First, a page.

Wood Science and Technology

, Volume 51, Issue 4, pp 701–719 | Cite as

A relevant and robust vacuum-drying model applied to hardwoods

  • Adam L. RedmanEmail author
  • Henri Bailleres
  • Patrick Perré
  • Elliot Carr
  • Ian Turner


A robust mathematical model was developed to simulate the heat and mass transfer process that evolves during vacuum-drying of four commercially important Australian native hardwood species. The hardwood species investigated were spotted gum (Corymbia citriodora), blackbutt (Eucalyptus pilularis), jarrah (Eucalyptus marginata), and messmate (Eucalyptus obliqua). These species provide a good test for the model based on their extreme diversity between wood properties and drying characteristics. The model uses boundary condition data from a series of vacuum-drying trials, which were also used to validate predictions. By using measured diffusion coefficient values to calibrate empirical formula, the accuracy of the model was greatly improved. Results of a sensitivity analysis showed that the model outputs provide excellent agreement with experimental observation despite the large range of species behaviour and variation in wood properties. This study confirms that the drying rate is significantly improved as a direct result of the enhanced convective and diffusive transfer along the board thickness. Contrary to softwood, it appears that longitudinal migration provides only a secondary effect. Not only is the model able to predict the heat and mass transfer behaviour of a range of hardwood species, it is also flexible enough to predict the behaviour for both conventional and vacuum-drying scenarios. The outcomes of this work provide the hardwood industry with a well-calibrated predictive drying tool that can be used to optimise drying schedules.


Moisture Content Wood Property Hardwood Species Fibre Saturation Point Average Moisture Content 
These keywords were added by machine and not by the authors. This process is experimental and the keywords may be updated as the learning algorithm improves.

List of symbols

Latin letters


Specific heat (J kg−1 K−1)


Molar concentration (mol m−3)


Diffusivity tensor (m2 s−1)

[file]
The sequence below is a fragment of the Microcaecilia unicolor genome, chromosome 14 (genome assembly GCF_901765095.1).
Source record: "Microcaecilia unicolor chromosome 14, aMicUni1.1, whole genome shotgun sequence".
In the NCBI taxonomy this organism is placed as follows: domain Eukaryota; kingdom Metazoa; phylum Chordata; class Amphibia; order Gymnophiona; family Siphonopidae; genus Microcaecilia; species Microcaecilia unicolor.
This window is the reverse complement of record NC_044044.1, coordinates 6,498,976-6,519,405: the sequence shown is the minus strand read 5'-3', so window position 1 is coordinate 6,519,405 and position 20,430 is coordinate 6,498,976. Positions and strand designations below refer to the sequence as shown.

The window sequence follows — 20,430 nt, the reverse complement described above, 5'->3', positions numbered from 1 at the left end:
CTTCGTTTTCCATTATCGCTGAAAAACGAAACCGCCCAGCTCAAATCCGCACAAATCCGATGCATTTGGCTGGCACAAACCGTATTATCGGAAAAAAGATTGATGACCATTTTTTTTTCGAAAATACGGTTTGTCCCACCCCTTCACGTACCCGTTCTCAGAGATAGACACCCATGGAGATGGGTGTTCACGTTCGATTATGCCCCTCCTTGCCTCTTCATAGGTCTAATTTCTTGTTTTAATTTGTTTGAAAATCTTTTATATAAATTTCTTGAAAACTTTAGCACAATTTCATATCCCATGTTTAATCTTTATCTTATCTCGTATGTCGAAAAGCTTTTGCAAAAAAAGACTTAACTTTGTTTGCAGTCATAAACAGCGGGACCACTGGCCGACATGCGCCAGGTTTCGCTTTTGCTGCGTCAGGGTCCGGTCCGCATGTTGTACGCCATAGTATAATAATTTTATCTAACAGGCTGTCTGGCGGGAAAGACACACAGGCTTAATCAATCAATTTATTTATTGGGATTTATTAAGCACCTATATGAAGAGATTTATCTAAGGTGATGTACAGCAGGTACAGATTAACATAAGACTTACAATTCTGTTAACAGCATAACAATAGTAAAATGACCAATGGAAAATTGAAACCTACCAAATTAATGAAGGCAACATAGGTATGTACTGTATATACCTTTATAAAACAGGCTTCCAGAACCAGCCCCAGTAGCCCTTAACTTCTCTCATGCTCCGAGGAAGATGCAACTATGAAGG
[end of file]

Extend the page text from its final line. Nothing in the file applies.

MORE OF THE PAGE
Fibre saturation point


Gravitational acceleration (m s−2)


Specific enthalpy (J kg−1)


Heat transfer coefficient (W m−2 K−1)


Flux expression


Intrinsic permeability (m2)


Absolute permeability tensor (m2)


Relative permeability tensor


Boltzmann’s constant


Air permeability (m2)


Mass transfer coefficient (m s−1)


Relative permeability


Characteristic length (m)


Molecular weight (kg mol−1)


Moisture content


Pressure difference (Pa)


Average pressure (Pa)


Pressure (Pa)


External heat transfer coefficient (W m−2 °C−1)


Gas constant (J mol−1 K−1)


Volume saturation


Time (s)


Temperature (K)


Mass velocity vector (m s−1)


Poisson’s ratio


Green volume (m3)


Molar fraction (mol/mol)


Moisture content (dry basis) (kg kg−1)

Greek symbols


Volume fraction


Thermal conductivity (W m−1 K−1)


Intrinsic averaged density (kg m−2)


Wood density (kg m−2)


Surface tension (N m−1)


Surface tension at temperature T (N m−1)


Dynamic viscosity of air (Pa s)


Phase potential


Porosity (m3 m−3)


Depth scalar (m)


Mass fraction

Superscripts and subscripts










Effective property


Fibre saturation point


Gas phase




Solid phase


Vapour phase


Vapour phase at boundary


Liquid phase

Value outside the boundary layer in the free stream



The substantial contributions of CentraleSupelec, Université Paris-Saclay, Queensland University of Technology (QUT), Forest and Wood Products Australia (FWPA) and the Queensland Government Department of Agriculture and Fisheries (DAF), to the undertaking of this collaborative project are gratefully acknowledged. Authors Turner and Carr wish to acknowledge that this research was partially supported by the Australian Research Council (ARC) via the Discovery Project DP150103675 and DECRA project DE150101137, respectively. Thank you to the reviewers for their comments and suggestions that led to an improved final version of the paper.

Supplementary material

226_2017_908_MOESM1_ESM.docx (50 kb)
Supplementary material 1 (DOCX 50 kb)


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Copyright information

© Springer-Verlag Berlin Heidelberg 2017

Authors and Affiliations

  1. 1.School of Mathematical Sciences, Science and Engineering FacultyQueensland University of Technology (QUT)BrisbaneAustralia
  2. 2.Agri-Science Queensland, Department of Agriculture and FisheriesQueensland GovernmentSalisburyAustralia
  3. 3.LGPM, CentraleSupelecUniversité Paris-SaclayChâtenay-MalabryFrance
  4. 4.Australian Research Council Centre of Excellence for Mathematical and Statistical Frontiers (ACEMS)Queensland University of Technology (QUT)BrisbaneAustralia

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